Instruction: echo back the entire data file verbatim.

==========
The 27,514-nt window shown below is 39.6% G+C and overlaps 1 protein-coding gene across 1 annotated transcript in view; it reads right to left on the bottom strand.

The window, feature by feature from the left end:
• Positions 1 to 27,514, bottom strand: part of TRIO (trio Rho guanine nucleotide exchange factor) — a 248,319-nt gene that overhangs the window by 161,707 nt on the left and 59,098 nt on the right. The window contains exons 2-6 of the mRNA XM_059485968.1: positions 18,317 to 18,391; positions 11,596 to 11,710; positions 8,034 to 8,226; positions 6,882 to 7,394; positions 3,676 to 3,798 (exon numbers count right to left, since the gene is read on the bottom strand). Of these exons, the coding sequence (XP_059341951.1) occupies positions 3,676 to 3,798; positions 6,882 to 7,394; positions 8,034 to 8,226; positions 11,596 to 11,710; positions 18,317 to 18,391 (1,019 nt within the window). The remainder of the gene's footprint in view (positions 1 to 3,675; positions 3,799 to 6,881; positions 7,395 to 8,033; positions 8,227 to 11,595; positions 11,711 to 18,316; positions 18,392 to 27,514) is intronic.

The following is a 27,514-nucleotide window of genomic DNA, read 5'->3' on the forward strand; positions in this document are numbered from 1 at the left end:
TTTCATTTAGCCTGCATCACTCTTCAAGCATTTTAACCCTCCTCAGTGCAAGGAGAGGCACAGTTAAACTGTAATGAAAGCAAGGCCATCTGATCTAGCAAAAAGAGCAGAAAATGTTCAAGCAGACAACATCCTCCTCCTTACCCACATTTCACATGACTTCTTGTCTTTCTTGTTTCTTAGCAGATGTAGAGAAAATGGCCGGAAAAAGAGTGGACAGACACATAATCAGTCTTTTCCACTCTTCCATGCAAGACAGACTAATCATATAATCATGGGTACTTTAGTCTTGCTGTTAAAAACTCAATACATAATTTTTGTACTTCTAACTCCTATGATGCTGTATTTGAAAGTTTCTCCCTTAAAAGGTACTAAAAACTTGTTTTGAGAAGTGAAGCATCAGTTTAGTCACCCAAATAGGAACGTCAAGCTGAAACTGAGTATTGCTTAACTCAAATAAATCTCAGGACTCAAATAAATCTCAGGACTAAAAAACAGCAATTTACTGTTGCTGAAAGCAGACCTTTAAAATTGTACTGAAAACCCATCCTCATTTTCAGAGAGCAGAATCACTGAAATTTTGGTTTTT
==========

The 27,514-nt window shown below is 39.6% G+C and overlaps 1 protein-coding gene across 1 annotated transcript in view; it reads right to left on the bottom strand.

The window, feature by feature from the left end:
• Positions 1 to 27,514, bottom strand: part of TRIO (trio Rho guanine nucleotide exchange factor) — a 248,319-nt gene that overhangs the window by 161,707 nt on the left and 59,098 nt on the right. The window contains exons 2-6 of the mRNA XM_059485968.1: positions 18,317 to 18,391; positions 11,596 to 11,710; positions 8,034 to 8,226; positions 6,882 to 7,394; positions 3,676 to 3,798 (exon numbers count right to left, since the gene is read on the bottom strand). Of these exons, the coding sequence (XP_059341951.1) occupies positions 3,676 to 3,798; positions 6,882 to 7,394; positions 8,034 to 8,226; positions 11,596 to 11,710; positions 18,317 to 18,391 (1,019 nt within the window). The remainder of the gene's footprint in view (positions 1 to 3,675; positions 3,799 to 6,881; positions 7,395 to 8,033; positions 8,227 to 11,595; positions 11,711 to 18,316; positions 18,392 to 27,514) is intronic.

The following is a 27,514-nucleotide window of genomic DNA, read 5'->3' on the forward strand; positions in this document are numbered from 1 at the left end:
TTTCATTTAGCCTGCATCACTCTTCAAGCATTTTAACCCTCCTCAGTGCAAGGAGAGGCACAGTTAAACTGTAATGAAAGCAAGGCCATCTGATCTAGCAAAAAGAGCAGAAAATGTTCAAGCAGACAACATCCTCCTCCTTACCCACATTTCACATGACTTCTTGTCTTTCTTGTTTCTTAGCAGATGTAGAGAAAATGGCCGGAAAAAGAGTGGACAGACACATAATCAGTCTTTTCCACTCTTCCATGCAAGACAGACTAATCATATAATCATGGGTACTTTAGTCTTGCTGTTAAAAACTCAATACATAATTTTTGTACTTCTAACTCCTATGATGCTGTATTTGAAAGTTTCTCCCTTAAAAGGTACTAAAAACTTGTTTTGAGAAGTGAAGCATCAGTTTAGTCACCCAAATAGGAACGTCAAGCTGAAACTGAGTATTGCTTAACTCAAATAAATCTCAGGACTCAAATAAATCTCAGGACTAAAAAACAGCAATTTACTGTTGCTGAAAGCAGACCTTTAAAATTGTACTGAAAACCCATCCTCATTTTCAGAGAGCAGAATCACTGAAATTTTGGTTTTT